MARTIN INDYK: ‘Israel is in trouble’

EXCLUSIVE INTERVIEW: The former US Ambassador to Israel seems deeply pessimistic but hopes the popular uprising can translate into a political movement that will steer Israel back to democracy.

Martin Indyk is filled with mixed feelings, mainly gloomy, as the state of Israel approaches its 75th anniversary.

“After I came back home from my recent visit, I sat down and wrote a memo to my friends, which I titled, Israel is in trouble,” the former US ambassador to Israel told Plus61J Media in an exclusive interview.

The Australian-raised diplomat and foreign policy expert described the secular-religious divide as “profound”. He said he can’t see any obvious solution to the conflict it is causing but that the ongoing demonstrations against the government, which he called a “full-scale civil society revolt”, offered a silver lining about the depth of popular feeling towards preserving Israel’s democracy.

However, on the question of the Israel-Palestinian conflict, Indyk was deeply pessimistic, saying that Palestinians “had become ghosts in Israel”. He said a third intifada was looming and may already have started – and “it is going to be horrible for both sides”.

He also offered an incisive analysis of the future relationship between the weakened Palestinian Authority and Hamas, pointing to the situation in Lebanon as a model for how the power dynamic might play out in the Palestinian world.

“We are seeing a deeply consequential confrontation that is dividing the country in a way that I’d never seen before, and weakening it in the face of its adversaries.”

Indyk was clearly affected by what he witnessed during his visit to Israel, where he was seen marching with the demonstrators. He described the protests as a “popular uprising” against the Netanyahu government’s judicial reforms.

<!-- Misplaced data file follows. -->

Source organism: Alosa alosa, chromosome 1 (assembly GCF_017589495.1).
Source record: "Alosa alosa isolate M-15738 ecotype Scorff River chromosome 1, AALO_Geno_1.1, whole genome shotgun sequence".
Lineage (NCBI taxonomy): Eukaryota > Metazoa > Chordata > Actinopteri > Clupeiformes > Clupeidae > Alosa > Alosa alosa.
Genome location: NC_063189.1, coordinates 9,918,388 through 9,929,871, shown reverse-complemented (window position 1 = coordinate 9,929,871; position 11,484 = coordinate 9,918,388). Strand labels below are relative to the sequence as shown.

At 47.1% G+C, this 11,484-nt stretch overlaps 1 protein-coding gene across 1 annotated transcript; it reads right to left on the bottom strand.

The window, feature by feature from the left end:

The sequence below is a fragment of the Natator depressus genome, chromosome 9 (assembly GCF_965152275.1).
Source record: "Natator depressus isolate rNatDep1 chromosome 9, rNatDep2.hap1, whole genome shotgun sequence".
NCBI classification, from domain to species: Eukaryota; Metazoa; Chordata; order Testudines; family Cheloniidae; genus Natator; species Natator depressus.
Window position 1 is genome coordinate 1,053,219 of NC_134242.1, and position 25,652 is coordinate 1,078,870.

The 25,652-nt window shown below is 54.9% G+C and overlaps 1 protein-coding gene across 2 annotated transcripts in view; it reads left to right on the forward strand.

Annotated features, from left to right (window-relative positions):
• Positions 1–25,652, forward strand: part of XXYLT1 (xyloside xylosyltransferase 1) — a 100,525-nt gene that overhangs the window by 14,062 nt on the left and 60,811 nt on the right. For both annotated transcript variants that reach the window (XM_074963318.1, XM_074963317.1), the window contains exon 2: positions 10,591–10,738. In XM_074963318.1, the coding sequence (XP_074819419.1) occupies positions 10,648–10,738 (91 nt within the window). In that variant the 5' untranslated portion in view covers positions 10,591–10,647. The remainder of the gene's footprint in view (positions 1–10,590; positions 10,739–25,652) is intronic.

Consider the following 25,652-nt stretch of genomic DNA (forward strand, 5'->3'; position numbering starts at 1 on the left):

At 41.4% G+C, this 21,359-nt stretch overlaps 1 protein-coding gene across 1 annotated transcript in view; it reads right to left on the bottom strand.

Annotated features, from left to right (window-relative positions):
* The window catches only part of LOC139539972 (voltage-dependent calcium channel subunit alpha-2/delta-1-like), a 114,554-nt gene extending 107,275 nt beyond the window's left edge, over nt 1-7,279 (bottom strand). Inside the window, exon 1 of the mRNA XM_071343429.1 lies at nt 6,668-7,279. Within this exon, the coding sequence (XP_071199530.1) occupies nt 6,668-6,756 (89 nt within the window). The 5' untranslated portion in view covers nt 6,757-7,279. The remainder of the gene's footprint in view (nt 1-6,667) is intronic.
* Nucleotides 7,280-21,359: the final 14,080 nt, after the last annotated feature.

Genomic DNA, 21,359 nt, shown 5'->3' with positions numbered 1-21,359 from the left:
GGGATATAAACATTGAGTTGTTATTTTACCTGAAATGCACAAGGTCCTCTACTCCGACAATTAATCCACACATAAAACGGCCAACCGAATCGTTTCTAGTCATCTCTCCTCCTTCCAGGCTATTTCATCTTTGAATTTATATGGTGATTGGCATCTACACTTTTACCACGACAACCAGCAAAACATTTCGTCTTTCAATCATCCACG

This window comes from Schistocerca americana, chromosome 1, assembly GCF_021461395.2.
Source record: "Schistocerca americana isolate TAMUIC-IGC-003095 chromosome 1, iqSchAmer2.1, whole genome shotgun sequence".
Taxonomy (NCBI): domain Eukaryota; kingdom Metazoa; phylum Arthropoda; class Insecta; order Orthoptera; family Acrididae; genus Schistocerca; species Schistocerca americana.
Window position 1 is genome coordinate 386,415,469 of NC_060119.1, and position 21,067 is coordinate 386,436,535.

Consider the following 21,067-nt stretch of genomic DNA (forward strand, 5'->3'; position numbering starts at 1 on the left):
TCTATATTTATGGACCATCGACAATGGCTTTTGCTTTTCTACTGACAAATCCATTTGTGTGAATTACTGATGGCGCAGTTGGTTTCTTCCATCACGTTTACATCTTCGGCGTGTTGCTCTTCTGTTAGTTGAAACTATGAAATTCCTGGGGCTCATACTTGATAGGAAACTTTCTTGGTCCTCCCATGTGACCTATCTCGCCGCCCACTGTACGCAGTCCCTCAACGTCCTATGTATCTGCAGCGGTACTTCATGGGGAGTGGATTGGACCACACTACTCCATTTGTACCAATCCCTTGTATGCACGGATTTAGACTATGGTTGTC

“It captured my feeling that we are seeing a deeply consequential confrontation that is dividing the country in a way that I’d never seen before and therefore weakening it in the face of its adversaries.

“The divide between secular Israel and religious Orthodox and national/religious Israel is profound – and not easily papered over. The government can put the legislation on pause, but it doesn’t resolve the problem.

“Secular Israel has now awoken, and they are determined to take back the country. But the national religious zealots and the Haredim are equally determined to promote their interests and objectives.

“I don’t know how it gets resolved. It will require a good deal of statesmanship on the part of Israel’s leaders and I’m not hopeful we’re going to see that from the current government.”

Protest in Tel Aviv in January

Asked how he sees Israel’s future, Indyk replied wistfully: “I’m reminded of the way in which the previous two Jewish states managed to come apart because of internal divisions around the 75th year. We Jews have a great difficulty governing ourselves; we’re not good at it.

“I’m very worried.”

On the other hand, he stressed, the sustained intensity of the demonstrations and their widespread social base offered a genuine reason for hope.

“The peace movement died after Rabin’s assassination and the intifada. It never recovered. Now there is a genuine movement that is focused on preserving Israel’s democracy.”

“I hope I’m not being Pollyanna, but this uprising is replacing the peace movement which died years ago, essentially, after Rabin’s assassination and the intifada. It never recovered and there’s been no movement since. Now there is a genuine movement that is focused on preserving Israel’s democracy.

“And if it converts into a political movement, it will put the centre parties back in government. You can already see it in the polls with the dramatic shift of right-wing voters away from the Likud, which never happened in the last five elections.

“The other thing that’s heartening is that they are extremely well-organised and well-financed, and not by foreign money. It’s Bibi who is financed by foreign money. The demonstrators are financed by Israeli high-tech.

“I was truly inspired from my experience with the demonstrations and by my conversations with some of the organisers. They are keeping a low profile, but they are highly trained – and they are one step ahead of Netanyahu in every way, in communication, in organisation, strategy.”

Indyk believes that Netanyahu’s (now reversed) sacking of Defence Minister Yoav Gallant, which sparked major protests and the current pause on judicial review, was the biggest of a series of mistakes.

He thinks the reason Netanyahu backed down was the public stance taken by US President Joe Biden.